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Death by Lung Cancer + Respiratory Diseases

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Death by Lung Cancer + Respiratory Diseases

on 12 Jun 2015 3:43 PM
Blog Category: Safety Blog, Uncategorized

According to the University of Sydney’s Men’s Health Week booklet, Australian men are more likely to get sick from serious health problems than women, often due to a lack of early intervention and their mortality rate is also much higher.

The working environment plays a critical role in keeping men healthy and safe by providing regular preventative screening of health issues, particularly in the construction and mining industries, which are male dominated.

In such industries, providing preventative care to men is absolutely critical. Occupational-induced lung cancer and respiratory diseases are more present in the mining and construction sectors and therefore it is even more important to screen, prevent and manage as much as possible.

Australian Bureau of Statistics Leading Causes of Death by Gender (2012) shows that there is a significantly increased risk of males dying from lung cancer and respiratory disease, with:
  • trachea and lung cancer affecting 150 males for every 100 females affected, and
  • chronic lower respiratory disease affecting 114 males for every 100 females affected.

So what can employers do to reduce the risk of men getting these diseases?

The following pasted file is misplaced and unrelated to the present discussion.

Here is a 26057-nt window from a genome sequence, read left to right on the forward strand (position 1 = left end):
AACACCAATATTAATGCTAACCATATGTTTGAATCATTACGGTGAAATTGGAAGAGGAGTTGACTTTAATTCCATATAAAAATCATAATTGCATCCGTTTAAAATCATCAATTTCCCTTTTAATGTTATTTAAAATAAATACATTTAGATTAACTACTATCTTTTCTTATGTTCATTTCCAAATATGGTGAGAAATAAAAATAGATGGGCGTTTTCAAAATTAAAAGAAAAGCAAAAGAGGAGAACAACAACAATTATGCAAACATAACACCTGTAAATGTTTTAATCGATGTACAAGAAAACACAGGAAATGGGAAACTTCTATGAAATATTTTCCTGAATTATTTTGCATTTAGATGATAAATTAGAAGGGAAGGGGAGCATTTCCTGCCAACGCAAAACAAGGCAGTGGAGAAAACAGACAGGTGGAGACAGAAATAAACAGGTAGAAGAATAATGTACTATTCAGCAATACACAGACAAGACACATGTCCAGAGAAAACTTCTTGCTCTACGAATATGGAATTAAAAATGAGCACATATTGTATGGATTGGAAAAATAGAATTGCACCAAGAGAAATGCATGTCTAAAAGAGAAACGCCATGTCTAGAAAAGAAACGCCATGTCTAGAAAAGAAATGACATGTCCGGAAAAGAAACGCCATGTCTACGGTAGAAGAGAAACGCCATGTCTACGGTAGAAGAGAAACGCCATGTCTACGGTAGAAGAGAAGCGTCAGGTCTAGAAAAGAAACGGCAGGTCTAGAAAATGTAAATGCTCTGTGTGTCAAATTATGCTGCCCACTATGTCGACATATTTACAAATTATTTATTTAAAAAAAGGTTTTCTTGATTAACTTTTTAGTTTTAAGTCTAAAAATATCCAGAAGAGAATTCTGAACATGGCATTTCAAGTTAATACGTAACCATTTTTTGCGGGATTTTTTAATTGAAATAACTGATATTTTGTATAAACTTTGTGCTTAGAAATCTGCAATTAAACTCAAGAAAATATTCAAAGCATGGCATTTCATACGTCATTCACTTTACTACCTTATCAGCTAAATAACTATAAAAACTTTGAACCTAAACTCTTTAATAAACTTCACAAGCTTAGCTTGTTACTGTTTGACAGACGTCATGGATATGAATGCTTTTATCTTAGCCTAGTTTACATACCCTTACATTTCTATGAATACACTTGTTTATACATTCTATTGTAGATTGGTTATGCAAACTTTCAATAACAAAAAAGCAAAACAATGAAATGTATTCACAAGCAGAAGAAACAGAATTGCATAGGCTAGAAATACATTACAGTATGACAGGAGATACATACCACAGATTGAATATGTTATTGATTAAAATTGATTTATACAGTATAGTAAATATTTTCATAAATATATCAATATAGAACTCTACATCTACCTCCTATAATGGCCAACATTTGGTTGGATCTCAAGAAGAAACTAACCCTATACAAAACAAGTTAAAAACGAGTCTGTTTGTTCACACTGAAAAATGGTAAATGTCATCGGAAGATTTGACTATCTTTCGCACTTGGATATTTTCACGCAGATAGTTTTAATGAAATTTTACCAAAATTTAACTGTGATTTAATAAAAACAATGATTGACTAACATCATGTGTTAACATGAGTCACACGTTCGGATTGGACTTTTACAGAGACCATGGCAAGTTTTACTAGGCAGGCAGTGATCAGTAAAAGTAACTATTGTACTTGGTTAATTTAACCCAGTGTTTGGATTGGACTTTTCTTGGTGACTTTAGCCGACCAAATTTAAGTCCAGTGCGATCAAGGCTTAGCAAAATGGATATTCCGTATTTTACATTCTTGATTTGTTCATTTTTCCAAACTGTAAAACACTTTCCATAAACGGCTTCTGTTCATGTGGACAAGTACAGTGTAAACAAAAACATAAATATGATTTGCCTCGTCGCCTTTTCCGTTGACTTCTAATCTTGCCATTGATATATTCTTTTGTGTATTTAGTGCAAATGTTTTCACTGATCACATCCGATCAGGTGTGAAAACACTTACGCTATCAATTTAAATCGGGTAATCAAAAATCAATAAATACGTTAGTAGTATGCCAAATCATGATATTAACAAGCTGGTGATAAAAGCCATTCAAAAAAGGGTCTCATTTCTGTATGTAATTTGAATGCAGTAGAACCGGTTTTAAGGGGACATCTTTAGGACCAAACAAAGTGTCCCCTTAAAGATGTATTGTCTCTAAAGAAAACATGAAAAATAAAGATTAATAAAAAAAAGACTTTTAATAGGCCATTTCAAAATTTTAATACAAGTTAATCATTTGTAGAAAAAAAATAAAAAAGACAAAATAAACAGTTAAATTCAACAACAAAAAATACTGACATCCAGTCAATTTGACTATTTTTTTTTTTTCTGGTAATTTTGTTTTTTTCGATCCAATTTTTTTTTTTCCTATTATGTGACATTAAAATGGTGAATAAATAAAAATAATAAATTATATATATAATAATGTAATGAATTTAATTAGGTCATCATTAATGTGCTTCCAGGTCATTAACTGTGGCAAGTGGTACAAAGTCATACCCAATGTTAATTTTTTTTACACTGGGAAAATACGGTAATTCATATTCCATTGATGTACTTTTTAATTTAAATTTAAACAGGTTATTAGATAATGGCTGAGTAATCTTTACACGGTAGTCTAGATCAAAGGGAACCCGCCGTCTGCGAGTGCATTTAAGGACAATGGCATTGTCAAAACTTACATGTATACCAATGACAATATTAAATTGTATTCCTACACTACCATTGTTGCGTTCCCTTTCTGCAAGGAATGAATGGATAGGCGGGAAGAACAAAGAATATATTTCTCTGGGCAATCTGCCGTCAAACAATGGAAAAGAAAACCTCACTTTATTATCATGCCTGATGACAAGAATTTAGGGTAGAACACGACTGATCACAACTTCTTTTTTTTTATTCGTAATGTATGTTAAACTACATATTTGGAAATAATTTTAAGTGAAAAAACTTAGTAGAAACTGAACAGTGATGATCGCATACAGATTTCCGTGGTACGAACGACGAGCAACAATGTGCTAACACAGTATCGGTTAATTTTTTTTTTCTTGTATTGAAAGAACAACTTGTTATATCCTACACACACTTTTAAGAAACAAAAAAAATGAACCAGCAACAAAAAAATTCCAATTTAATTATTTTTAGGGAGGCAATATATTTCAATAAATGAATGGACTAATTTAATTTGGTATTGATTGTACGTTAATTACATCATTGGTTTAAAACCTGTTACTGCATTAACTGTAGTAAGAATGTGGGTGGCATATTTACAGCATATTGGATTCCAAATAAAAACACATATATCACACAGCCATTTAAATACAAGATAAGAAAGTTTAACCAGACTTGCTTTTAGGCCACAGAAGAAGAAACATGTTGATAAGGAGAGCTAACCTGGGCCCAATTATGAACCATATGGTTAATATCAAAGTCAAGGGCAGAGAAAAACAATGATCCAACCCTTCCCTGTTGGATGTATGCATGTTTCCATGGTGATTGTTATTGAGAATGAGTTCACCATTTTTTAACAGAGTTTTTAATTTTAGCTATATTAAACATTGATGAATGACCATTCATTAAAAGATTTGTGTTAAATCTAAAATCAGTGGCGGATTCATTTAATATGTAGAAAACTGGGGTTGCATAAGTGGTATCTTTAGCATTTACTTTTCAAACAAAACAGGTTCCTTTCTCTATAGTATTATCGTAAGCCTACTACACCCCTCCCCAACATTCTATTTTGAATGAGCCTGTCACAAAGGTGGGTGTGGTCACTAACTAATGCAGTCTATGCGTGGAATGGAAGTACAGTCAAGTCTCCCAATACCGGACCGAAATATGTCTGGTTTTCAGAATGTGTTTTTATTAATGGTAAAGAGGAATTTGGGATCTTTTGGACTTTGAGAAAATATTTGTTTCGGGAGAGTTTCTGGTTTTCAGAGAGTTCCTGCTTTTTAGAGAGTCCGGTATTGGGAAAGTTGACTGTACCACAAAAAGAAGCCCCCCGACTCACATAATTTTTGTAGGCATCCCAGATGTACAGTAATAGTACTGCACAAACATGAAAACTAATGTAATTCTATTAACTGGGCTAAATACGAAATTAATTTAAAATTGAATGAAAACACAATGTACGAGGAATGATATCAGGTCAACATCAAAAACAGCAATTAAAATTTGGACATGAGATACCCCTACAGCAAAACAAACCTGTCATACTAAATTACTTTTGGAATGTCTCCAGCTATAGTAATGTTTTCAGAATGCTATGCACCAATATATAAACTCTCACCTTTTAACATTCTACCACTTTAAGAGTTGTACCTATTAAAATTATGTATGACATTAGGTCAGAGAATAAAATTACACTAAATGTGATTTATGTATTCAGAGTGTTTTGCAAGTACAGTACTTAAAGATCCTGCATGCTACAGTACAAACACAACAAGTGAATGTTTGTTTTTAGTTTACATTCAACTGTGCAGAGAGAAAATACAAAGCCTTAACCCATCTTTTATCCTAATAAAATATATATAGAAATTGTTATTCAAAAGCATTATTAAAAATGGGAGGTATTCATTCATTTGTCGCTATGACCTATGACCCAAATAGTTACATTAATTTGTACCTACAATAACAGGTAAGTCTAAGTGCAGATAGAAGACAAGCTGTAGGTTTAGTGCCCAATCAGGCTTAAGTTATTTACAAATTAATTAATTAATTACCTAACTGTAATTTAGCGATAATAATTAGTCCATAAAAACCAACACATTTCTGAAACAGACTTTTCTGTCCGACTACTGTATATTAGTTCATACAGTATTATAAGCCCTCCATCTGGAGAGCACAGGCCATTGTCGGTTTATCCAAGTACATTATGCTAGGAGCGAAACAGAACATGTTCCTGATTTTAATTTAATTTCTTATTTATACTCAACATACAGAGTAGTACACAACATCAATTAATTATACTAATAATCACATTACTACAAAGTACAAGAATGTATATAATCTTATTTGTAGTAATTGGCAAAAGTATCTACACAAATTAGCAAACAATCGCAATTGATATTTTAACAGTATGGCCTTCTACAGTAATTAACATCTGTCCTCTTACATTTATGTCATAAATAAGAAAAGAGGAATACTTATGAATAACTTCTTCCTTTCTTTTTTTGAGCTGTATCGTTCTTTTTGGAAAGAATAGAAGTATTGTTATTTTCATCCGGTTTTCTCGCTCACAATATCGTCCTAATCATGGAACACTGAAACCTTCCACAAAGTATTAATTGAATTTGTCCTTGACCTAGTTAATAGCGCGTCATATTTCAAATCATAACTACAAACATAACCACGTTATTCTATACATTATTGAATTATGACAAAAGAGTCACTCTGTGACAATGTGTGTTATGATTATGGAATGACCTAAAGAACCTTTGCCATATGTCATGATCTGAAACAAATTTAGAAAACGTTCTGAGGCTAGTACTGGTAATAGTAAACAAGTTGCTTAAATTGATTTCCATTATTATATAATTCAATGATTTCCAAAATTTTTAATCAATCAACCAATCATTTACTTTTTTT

Well, for the mining and construction industries in particular, a regular lung function test called Spirometry can help detect early issues and, if identified, a safety consultant can make recommendations to manage and reduce the risks.

Spirometry measures how much and how quickly air can be moved into and out of the lungs, and is the mainstay of the screening and management of workers at risk of occupational lung disease. Diseases such as occupational asthma, work aggravated asthma, Reactive Airways Dysfunction Syndrome (RADS), fibrosis and asbestosis can be detected early using routine screening spirometry.

Safe Work Australia’s document "Health Monitoring for Exposure to Hazardous Chemicals" (2013) lists spirometry as part of the medical examination that should be undertaken to monitor employee’s health and exposure levels.

Health surveillance is a requirement if your employees are exposed to asbestos and the Isocyanates group of chemicals, which are often used in the hardeners of two pack paints, such as vehicle or cabinet paints. They are also used in making foams.

At JTA we believe that because there is an ongoing, increasing and mostly silent crisis in the health and wellbeing of men, it is even more critical for employer’s to take the initiative and undergo regular onsite health tests for their male staff.

This crisis is due to:
  • a lack of awareness
  • poor health education, and
  • culturally conditioned behaviour patterns in men's work and personal lives.

JTA offers the following services, which help to prevent and detect asbestosis, asthma, lung cancer and disease in the workplace:


Air monitoring

Asbestos Audits

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